Influencer Marketing Show: influencers need agencies to act as legal middlemen
Ad agencies should take responsibility for educating influencers in contract law and act as “middlemen” to ensure contracts aren’t breached by clients, according to a cohort of influencer marketing agencies.
Lucy Robertson, account director at influencer agency Seen Connect, said the rapidly-evolving influencer ecosystem has left many creators without the “legal know-how” to understand the contracts they enter into with brands.
Should agencies be responsible for educating influencers on contract law?
“Not everyone is going to read through the small print or has access to an advisor or agent, so it’s our job to educate the influencers on contract clauses,” said Robertson.
Speaking at the Influencer Marketing Show on October 21, Robertson called on agencies to step up in their job as middlemen and make sure both sides are satisfied with the deal.
Nikki Herring, director of mums’ influencer agency Channel Mums, highlighted how brands can take advantage of those lacking guidance. She drew reference to a client who had produced a piece of YouTube content for free, which then resurfaced on TV as an ad for an unnamed brand.
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“It is so important that creators know what they are signing up for and get the right support and legal advice,” she said.
However, when it comes to compliance, Amy Ralston, IP solicitor at Stephens Scown, said the onus falls on all parties. According to Ralston there is now a wealth of resources to ensure compliance, so it has become “less acceptable” to fall foul of advertising regulation.
“All parties need to make sure that they’re educating themselves and build into the contract the appropriate rules,” she added.
Her views echo the Adverting Standards Association’s warning to influencers earlier this year that ignorance is no defense given the plethora of advice and training available.
Elsewhere, Ralston said the law hasn’t caught up with how fast the influencer industry is growing. “You’ve got these old school lawyers using old school commercial contracts who don’t understand how social media platforms work,” she said.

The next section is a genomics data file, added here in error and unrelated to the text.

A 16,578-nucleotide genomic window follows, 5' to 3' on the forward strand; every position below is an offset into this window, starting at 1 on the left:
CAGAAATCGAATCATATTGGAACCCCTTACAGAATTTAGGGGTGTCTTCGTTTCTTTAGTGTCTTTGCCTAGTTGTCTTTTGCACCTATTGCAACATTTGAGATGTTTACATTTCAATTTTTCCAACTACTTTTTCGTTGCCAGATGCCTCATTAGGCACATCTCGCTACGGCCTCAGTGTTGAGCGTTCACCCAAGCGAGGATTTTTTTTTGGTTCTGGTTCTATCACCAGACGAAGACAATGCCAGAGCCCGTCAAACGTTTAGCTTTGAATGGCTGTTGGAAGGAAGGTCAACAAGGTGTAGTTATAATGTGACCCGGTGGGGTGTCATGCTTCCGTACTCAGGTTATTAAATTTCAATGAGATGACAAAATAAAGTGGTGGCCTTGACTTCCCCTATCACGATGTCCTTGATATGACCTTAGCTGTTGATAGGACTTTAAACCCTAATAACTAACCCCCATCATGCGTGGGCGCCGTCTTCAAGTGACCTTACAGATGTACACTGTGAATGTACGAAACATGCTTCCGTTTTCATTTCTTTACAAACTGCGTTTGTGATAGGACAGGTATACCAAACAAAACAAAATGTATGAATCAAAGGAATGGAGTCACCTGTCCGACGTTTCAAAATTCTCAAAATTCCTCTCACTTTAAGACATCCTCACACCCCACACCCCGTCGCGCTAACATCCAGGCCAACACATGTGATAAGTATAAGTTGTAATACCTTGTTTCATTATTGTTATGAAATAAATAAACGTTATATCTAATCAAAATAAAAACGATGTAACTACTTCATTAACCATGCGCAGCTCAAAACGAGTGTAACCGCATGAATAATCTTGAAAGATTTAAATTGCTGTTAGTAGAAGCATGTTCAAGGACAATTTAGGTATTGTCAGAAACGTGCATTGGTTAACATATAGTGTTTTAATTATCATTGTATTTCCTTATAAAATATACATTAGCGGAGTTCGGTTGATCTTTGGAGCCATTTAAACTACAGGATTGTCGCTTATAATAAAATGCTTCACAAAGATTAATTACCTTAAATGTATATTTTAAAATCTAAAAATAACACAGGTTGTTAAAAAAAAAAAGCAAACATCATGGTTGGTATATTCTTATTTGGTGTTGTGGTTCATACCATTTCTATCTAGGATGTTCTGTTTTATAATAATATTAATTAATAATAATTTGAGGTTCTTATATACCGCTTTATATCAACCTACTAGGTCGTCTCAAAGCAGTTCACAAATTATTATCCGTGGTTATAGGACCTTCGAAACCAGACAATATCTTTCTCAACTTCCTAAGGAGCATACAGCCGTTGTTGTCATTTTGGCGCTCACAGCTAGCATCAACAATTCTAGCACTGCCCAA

Ralston advised brands and agencies to hire lawyers who are up to date with platform developments and terminology.
Should brands buy or rent influencer IP?
During the session there was debate around the value of buying influencer IP outright v licensing agreements where brands can rent it for a defined period.
Robertson encourages her clients to buy IP. She said: “Influencers are an extension of the creative team – they know the platforms better than anyone else. You are paying for the association and the content creation skills.”
Herring, on the other hand, called buyouts “outdated” due to the frequency of rebrands. “I’ve never met a client that has fully extracted the value from a buyout – they are expensive, and brands never use it in the way they think they will,” she said.
Herring also said that in the parenting space it is “essential for mum influencers to retain copyright,” stressing a buyout means child content can be distributed anywhere.
Ralston added: “Licensing is a really good way to commercialize more IP. You can build royalty structures and have a payment mechanism that is really flexible.”
Key legal takeaways
Usage rights should be negotiated early. “Going back to a piece of content that’s already gone live and trying to negotiate usage will be very difficult because a commercially-savvy influencer will charge accordingly,” Robertson said.
A brief should include territory distribution, length of time for usage, what it will be used for and organic or paid.
A buyout needs an IP assignment agreement in place to define who the owner is of that content before distribution e.g. the photographer is the owner of the piece of content unless an IP assignment agreement is in place.
The influencer is responsible for making third parties aware of the usage agreements, for example if they use an actor or a graphic designer they are responsible for that rights deal.